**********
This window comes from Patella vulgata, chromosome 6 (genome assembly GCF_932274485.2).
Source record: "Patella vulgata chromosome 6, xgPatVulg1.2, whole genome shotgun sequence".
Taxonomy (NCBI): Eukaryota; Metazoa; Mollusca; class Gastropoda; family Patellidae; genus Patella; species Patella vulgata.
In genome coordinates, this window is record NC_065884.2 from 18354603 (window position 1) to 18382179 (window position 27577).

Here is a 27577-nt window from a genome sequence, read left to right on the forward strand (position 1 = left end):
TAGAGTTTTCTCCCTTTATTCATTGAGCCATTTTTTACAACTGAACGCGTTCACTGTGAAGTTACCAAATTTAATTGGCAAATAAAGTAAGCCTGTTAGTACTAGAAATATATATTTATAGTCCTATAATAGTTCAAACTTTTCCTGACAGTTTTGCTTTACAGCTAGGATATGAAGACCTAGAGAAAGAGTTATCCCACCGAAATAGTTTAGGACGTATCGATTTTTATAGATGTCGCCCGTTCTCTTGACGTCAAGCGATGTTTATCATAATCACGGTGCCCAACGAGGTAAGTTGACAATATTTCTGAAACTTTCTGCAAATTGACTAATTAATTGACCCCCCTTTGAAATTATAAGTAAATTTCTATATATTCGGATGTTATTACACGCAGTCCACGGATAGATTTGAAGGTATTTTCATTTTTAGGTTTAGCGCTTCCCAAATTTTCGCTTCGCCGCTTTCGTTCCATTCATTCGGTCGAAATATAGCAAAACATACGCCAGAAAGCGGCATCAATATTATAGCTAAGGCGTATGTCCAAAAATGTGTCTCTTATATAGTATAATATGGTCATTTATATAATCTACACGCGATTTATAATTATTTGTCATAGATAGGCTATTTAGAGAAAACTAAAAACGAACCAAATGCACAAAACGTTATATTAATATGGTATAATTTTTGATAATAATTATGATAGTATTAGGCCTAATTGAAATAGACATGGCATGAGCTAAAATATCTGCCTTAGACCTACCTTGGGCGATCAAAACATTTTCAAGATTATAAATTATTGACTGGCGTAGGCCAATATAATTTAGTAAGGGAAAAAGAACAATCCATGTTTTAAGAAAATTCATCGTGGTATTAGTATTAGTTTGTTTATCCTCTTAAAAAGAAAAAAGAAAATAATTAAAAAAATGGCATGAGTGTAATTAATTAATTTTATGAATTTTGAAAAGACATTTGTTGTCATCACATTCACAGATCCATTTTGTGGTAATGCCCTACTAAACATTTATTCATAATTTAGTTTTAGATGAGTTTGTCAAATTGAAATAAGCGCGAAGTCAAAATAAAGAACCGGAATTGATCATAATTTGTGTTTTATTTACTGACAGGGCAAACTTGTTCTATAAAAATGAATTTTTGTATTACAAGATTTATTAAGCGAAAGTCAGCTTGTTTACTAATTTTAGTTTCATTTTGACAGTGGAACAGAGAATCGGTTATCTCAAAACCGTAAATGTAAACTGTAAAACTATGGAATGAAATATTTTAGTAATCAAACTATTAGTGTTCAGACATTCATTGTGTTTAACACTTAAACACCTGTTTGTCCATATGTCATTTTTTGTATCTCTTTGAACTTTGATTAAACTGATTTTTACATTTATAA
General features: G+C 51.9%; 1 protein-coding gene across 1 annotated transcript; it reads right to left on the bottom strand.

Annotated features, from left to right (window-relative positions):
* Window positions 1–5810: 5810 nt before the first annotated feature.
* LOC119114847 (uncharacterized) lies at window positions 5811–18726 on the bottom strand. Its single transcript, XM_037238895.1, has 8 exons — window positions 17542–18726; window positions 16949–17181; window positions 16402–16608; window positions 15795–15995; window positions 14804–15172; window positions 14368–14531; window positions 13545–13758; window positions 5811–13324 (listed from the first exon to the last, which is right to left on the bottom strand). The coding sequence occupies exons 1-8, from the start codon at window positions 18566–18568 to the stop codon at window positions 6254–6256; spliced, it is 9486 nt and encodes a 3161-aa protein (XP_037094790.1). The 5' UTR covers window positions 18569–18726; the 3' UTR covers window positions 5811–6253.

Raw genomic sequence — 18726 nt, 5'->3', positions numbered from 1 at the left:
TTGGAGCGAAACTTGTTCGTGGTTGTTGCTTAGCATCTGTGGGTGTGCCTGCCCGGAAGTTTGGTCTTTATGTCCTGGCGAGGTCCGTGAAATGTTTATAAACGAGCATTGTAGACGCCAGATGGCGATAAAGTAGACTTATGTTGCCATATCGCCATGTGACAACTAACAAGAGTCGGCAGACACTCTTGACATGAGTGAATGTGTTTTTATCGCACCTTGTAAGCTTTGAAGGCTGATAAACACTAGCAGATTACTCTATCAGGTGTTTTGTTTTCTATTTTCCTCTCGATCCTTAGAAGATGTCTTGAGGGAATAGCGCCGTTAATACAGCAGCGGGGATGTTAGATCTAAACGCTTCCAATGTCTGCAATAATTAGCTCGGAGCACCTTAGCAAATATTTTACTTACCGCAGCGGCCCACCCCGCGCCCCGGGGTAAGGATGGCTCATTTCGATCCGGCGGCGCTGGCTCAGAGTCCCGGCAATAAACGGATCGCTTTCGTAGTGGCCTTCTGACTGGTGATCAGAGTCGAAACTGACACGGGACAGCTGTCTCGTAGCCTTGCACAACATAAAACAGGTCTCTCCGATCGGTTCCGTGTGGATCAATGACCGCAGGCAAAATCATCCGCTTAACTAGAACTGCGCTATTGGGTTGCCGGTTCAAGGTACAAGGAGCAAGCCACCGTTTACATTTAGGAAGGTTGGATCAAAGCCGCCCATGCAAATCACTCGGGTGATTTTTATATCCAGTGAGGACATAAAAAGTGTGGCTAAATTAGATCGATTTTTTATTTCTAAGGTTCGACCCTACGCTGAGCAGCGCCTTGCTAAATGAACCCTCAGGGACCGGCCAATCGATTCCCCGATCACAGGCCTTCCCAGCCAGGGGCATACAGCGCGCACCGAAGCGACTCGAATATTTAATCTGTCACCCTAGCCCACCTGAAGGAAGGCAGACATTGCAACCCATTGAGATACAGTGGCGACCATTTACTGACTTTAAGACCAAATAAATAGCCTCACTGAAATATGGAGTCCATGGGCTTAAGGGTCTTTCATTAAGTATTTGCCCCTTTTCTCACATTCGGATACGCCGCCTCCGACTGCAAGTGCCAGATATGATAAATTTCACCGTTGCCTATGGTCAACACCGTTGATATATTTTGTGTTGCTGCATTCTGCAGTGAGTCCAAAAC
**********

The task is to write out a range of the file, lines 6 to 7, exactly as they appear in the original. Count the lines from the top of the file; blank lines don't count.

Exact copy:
TAGAGTTTTCTCCCTTTATTCATTGAGCCATTTTTTACAACTGAACGCGTTCACTGTGAAGTTACCAAATTTAATTGGCAAATAAAGTAAGCCTGTTAGTACTAGAAATATATATTTATAGTCCTATAATAGTTCAAACTTTTCCTGACAGTTTTGCTTTACAGCTAGGATATGAAGACCTAGAGAAAGAGTTATCCCACCGAAATAGTTTAGGACGTATCGATTTTTATAGATGTCGCCCGTTCTCTTGACGTCAAGCGATGTTTATCATAATCACGGTGCCCAACGAGGTAAGTTGACAATATTTCTGAAACTTTCTGCAAATTGACTAATTAATTGACCCCCCTTTGAAATTATAAGTAAATTTCTATATATTCGGATGTTATTACACGCAGTCCACGGATAGATTTGAAGGTATTTTCATTTTTAGGTTTAGCGCTTCCCAAATTTTCGCTTCGCCGCTTTCGTTCCATTCATTCGGTCGAAATATAGCAAAACATACGCCAGAAAGCGGCATCAATATTATAGCTAAGGCGTATGTCCAAAAATGTGTCTCTTATATAGTATAATATGGTCATTTATATAATCTACACGCGATTTATAATTATTTGTCATAGATAGGCTATTTAGAGAAAACTAAAAACGAACCAAATGCACAAAACGTTATATTAATATGGTATAATTTTTGATAATAATTATGATAGTATTAGGCCTAATTGAAATAGACATGGCATGAGCTAAAATATCTGCCTTAGACCTACCTTGGGCGATCAAAACATTTTCAAGATTATAAATTATTGACTGGCGTAGGCCAATATAATTTAGTAAGGGAAAAAGAACAATCCATGTTTTAAGAAAATTCATCGTGGTATTAGTATTAGTTTGTTTATCCTCTTAAAAAGAAAAAAGAAAATAATTAAAAAAATGGCATGAGTGTAATTAATTAATTTTATGAATTTTGAAAAGACATTTGTTGTCATCACATTCACAGATCCATTTTGTGGTAATGCCCTACTAAACATTTATTCATAATTTAGTTTTAGATGAGTTTGTCAAATTGAAATAAGCGCGAAGTCAAAATAAAGAACCGGAATTGATCATAATTTGTGTTTTATTTACTGACAGGGCAAACTTGTTCTATAAAAATGAATTTTTGTATTACAAGATTTATTAAGCGAAAGTCAGCTTGTTTACTAATTTTAGTTTCATTTTGACAGTGGAACAGAGAATCGGTTATCTCAAAACCGTAAATGTAAACTGTAAAACTATGGAATGAAATATTTTAGTAATCAAACTATTAGTGTTCAGACATTCATTGTGTTTAACACTTAAACACCTGTTTGTCCATATGTCATTTTTTGTATCTCTTTGAACTTTGATTAAACTGATTTTTACATTTATAA
General features: G+C 51.9%; 1 protein-coding gene across 1 annotated transcript; it reads right to left on the bottom strand.